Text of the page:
If you added up all these fixations, saccades and regressions, and you have 200-400 words per minute. The good news is that you can learn how to read faster.
Ready to give speed reading a try?

Speed Reading Techniques

There are many different speed-reading techniques you can use to read faster. Which one you choose depends on how fast you want to read and for what purpose are you reading.

If you are just reviewing a few notes, you could use skimming, while if you want to speed read a book, you could use meta-guiding or the RSVP technique.

Skimming

Skimming is searching through the text, searching for clues on what the text is talking about.

Skimming does not mean reading whatever sentence your eyes fall on. If you want to skim the right way, you should read the first sentence of each paragraph. This will give you a sense of what that paragraph is talking about.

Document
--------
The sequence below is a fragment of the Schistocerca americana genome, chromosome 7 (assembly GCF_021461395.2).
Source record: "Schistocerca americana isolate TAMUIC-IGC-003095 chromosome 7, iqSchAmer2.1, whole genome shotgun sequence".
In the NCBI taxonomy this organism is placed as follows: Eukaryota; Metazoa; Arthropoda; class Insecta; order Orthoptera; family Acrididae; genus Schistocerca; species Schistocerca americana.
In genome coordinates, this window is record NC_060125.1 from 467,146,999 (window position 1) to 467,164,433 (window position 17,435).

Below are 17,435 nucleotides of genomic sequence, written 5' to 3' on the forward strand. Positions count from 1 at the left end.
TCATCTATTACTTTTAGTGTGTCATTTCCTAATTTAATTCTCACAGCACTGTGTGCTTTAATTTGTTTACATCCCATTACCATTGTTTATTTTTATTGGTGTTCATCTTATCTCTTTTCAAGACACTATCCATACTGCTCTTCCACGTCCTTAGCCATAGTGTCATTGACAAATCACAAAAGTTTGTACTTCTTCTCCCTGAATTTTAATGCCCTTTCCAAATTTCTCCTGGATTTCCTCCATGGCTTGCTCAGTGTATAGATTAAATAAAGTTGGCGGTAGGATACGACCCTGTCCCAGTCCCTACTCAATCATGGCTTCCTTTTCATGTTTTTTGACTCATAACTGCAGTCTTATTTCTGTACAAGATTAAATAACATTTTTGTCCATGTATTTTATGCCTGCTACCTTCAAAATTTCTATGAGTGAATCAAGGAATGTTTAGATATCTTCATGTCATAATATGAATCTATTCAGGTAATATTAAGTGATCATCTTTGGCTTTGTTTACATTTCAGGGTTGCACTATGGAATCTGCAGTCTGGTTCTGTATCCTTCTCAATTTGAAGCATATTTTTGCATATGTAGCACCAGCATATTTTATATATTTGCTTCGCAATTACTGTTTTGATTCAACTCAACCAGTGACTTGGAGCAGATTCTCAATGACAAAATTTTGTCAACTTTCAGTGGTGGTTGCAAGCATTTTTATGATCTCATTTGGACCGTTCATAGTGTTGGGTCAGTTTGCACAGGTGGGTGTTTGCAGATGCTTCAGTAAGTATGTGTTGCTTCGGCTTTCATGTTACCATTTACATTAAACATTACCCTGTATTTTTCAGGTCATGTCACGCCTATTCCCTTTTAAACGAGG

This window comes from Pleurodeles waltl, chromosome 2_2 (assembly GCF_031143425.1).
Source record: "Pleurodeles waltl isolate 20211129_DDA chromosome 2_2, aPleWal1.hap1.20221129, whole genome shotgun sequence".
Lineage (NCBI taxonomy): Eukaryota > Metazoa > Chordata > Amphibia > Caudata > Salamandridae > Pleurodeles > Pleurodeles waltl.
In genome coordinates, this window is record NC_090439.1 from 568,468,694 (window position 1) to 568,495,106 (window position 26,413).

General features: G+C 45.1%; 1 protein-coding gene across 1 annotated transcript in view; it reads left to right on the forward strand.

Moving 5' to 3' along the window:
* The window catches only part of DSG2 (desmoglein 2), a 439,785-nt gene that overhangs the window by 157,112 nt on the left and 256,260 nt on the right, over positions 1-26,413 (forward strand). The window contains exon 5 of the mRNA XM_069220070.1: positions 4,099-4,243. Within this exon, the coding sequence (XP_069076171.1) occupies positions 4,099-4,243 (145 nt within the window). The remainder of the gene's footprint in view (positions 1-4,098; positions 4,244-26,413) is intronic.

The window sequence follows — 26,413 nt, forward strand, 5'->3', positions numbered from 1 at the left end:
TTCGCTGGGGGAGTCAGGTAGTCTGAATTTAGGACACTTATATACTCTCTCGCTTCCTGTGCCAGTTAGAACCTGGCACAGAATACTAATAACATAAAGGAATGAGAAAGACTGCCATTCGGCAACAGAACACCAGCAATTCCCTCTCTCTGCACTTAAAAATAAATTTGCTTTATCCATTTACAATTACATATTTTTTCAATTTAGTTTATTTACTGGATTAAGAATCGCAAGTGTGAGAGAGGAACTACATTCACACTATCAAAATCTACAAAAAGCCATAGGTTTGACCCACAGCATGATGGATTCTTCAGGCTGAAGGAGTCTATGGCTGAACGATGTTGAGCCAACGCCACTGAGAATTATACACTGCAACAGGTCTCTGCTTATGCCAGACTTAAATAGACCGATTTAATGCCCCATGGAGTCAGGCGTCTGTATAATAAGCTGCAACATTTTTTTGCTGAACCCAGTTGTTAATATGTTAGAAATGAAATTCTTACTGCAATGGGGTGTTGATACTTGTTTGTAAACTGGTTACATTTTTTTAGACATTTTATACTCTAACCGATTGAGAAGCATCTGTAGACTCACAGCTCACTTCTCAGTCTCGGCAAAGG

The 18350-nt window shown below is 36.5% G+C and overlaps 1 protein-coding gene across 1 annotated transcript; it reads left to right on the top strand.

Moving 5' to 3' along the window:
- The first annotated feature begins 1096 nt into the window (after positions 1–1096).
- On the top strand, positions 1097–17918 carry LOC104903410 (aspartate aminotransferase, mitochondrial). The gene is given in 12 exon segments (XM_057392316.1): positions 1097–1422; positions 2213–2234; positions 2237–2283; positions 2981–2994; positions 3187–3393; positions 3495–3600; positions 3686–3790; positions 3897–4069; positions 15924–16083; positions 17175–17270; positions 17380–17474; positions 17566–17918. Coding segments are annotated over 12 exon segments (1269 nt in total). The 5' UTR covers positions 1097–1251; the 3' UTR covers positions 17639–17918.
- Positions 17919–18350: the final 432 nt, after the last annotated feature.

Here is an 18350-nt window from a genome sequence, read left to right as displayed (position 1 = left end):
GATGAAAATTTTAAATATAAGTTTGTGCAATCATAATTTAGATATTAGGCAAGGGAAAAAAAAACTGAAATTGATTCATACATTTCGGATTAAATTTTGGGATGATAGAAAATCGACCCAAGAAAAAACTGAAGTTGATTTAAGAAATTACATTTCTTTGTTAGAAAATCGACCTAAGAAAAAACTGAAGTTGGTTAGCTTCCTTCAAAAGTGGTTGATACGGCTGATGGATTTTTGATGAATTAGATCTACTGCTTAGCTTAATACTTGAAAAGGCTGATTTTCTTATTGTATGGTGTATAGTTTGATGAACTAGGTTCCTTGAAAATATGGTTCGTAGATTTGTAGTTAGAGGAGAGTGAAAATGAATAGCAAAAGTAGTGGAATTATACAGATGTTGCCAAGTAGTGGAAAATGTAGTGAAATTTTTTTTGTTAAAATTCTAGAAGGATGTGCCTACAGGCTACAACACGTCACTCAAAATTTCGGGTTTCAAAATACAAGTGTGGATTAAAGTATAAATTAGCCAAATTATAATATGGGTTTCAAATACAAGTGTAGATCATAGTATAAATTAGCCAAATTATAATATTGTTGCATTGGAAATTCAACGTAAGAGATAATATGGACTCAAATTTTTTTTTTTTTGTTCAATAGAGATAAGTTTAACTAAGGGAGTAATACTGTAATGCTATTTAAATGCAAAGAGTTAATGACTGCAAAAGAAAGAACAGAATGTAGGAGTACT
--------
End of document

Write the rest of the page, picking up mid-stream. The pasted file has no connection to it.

You should also read any titles, subtitles or key phrases.
If the paragraph is talking about a topic you need to know more about or that interests you, then skim more through that paragraph by looking for names, dates, numbers, or whatever it is that might be important in that topic.

You can skim more effectively by using the third-word rule. This is done by skipping the first and last two words of a line. You won’t miss any information because your eyes see those words with your peripheral vision. It just reduces the time you waste on saccades and fixations.

However, skimmers remember less details than speed readers using other methods, and they also lose a certain amount of comprehension. So you wouldn’t want to skim through important documents, but it’s great for reviewing for a test or presentation or for reading through long boring emails.

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Scanning